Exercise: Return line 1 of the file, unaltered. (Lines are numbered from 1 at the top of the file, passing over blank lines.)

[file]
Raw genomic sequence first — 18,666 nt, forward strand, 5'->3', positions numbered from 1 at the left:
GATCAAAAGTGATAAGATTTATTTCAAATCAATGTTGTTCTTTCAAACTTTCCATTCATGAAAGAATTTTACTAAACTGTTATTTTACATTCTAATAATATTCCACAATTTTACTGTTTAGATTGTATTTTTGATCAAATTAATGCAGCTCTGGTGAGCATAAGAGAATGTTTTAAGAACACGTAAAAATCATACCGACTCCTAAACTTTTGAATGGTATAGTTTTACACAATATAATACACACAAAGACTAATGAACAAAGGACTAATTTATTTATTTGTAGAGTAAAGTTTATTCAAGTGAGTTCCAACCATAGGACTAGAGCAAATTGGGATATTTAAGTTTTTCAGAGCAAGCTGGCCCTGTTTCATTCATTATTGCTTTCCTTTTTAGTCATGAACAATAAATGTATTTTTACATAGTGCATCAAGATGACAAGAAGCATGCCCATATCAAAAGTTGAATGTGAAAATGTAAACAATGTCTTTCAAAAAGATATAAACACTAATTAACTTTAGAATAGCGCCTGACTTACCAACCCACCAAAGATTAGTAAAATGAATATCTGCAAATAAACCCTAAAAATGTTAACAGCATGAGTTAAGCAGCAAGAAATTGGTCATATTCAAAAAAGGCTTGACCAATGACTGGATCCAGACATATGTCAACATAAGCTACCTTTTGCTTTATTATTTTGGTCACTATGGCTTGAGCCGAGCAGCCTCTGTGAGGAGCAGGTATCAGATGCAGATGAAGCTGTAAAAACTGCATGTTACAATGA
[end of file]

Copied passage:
Raw genomic sequence first — 18,666 nt, forward strand, 5'->3', positions numbered from 1 at the left: